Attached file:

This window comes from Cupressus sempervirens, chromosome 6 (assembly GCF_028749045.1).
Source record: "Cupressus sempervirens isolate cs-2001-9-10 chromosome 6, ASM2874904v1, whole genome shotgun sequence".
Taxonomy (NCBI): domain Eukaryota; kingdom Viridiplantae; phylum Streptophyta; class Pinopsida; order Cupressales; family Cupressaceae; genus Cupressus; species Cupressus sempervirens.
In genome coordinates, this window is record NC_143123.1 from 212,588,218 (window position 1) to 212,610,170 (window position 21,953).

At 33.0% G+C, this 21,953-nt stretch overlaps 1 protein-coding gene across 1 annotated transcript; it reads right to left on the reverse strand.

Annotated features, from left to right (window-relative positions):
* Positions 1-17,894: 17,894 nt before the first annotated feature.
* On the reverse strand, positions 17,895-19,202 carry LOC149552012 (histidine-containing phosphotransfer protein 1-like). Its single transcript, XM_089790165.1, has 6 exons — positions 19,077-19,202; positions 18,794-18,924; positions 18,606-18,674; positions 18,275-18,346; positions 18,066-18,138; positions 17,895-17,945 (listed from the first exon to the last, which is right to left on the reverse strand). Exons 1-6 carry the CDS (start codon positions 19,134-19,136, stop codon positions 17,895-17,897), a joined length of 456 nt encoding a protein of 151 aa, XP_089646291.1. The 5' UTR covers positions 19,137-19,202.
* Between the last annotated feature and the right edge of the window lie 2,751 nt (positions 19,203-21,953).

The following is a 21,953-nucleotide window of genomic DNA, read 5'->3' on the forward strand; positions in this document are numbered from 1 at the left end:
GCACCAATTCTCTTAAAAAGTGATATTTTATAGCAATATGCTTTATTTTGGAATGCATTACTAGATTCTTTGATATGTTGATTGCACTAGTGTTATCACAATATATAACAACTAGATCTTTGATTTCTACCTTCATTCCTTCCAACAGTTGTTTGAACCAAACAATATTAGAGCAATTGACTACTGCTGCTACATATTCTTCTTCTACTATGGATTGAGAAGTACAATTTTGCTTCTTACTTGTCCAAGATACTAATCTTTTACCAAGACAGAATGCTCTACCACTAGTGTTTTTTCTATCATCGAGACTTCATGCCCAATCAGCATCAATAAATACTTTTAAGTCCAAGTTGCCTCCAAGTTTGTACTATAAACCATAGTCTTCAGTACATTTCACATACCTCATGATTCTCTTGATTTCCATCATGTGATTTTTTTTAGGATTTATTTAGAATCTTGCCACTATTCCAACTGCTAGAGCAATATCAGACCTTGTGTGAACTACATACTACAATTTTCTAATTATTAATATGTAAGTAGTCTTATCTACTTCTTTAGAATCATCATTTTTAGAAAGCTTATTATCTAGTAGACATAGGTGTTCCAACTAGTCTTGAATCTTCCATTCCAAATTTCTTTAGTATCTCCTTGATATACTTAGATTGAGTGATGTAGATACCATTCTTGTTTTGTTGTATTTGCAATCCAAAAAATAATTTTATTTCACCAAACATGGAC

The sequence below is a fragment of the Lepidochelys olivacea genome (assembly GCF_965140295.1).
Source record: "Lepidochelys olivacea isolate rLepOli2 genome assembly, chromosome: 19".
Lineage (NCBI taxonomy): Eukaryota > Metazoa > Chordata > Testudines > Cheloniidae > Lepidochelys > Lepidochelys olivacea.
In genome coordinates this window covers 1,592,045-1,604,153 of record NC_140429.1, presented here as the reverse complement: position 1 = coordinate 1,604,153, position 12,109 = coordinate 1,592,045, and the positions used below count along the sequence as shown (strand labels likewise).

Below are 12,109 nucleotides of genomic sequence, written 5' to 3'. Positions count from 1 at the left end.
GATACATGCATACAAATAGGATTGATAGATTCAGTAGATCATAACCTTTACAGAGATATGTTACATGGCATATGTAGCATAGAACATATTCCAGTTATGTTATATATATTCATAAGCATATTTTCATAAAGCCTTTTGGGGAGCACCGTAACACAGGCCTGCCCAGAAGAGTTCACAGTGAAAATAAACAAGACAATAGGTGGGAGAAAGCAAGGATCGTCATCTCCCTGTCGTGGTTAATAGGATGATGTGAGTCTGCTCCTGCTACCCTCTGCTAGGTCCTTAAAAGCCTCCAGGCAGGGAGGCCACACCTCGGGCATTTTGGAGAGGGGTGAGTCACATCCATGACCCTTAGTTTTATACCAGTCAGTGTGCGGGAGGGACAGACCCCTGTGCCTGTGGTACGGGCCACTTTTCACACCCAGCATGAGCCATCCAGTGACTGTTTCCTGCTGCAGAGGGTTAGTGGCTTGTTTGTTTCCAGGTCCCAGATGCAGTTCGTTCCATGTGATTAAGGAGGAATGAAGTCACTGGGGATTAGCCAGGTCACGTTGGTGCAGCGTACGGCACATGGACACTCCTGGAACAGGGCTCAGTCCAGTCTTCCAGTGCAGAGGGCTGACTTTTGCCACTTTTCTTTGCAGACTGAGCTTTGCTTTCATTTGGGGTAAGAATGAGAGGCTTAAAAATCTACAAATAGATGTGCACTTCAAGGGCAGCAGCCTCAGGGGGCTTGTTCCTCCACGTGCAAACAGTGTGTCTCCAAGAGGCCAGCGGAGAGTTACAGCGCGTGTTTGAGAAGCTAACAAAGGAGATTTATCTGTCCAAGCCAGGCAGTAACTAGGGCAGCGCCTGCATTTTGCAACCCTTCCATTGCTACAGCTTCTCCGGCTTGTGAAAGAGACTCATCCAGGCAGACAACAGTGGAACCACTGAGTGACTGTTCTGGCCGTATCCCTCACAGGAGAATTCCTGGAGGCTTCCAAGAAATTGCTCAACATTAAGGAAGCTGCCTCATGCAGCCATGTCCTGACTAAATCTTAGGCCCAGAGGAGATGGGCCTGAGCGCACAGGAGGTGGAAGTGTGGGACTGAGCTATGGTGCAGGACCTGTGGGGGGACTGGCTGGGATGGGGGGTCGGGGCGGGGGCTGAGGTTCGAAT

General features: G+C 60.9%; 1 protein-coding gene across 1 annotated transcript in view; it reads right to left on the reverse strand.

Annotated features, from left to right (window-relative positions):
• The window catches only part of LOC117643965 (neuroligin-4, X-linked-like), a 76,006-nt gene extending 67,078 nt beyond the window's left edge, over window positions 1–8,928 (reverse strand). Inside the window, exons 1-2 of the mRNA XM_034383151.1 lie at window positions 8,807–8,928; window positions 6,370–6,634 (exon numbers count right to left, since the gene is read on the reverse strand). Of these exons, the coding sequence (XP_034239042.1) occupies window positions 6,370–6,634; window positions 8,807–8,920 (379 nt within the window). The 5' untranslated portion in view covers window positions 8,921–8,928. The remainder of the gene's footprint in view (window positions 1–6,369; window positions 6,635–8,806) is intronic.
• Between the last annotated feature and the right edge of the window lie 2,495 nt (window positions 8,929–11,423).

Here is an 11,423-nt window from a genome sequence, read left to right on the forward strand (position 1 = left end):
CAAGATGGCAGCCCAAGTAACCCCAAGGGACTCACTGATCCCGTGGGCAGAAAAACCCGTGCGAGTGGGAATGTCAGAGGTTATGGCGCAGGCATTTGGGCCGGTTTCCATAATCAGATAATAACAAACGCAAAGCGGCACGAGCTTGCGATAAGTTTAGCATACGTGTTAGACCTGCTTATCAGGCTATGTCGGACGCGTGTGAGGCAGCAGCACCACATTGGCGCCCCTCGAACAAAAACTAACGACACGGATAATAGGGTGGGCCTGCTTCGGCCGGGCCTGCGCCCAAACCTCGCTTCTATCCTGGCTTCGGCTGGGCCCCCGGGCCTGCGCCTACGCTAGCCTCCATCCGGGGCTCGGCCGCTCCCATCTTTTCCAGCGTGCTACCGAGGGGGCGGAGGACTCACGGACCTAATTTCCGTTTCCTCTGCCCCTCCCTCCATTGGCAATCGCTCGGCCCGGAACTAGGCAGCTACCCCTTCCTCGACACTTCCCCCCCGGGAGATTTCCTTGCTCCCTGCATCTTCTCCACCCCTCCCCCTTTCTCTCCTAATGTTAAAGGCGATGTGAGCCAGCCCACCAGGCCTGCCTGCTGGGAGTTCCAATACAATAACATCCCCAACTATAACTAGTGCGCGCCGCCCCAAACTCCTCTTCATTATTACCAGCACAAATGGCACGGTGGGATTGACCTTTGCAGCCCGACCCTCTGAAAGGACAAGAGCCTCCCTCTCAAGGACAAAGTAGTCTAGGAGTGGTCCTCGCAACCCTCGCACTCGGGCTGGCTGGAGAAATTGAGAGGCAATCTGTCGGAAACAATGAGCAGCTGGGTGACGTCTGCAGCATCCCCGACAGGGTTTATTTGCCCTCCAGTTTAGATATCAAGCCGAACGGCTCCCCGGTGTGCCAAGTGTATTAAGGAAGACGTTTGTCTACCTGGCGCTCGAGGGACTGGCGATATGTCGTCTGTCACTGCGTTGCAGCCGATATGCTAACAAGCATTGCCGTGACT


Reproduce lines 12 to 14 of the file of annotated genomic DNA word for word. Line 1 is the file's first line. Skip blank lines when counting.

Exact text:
The sequence below is a fragment of the Lepidochelys olivacea genome (assembly GCF_965140295.1).
Source record: "Lepidochelys olivacea isolate rLepOli2 genome assembly, chromosome: 19".
Lineage (NCBI taxonomy): Eukaryota > Metazoa > Chordata > Testudines > Cheloniidae > Lepidochelys > Lepidochelys olivacea.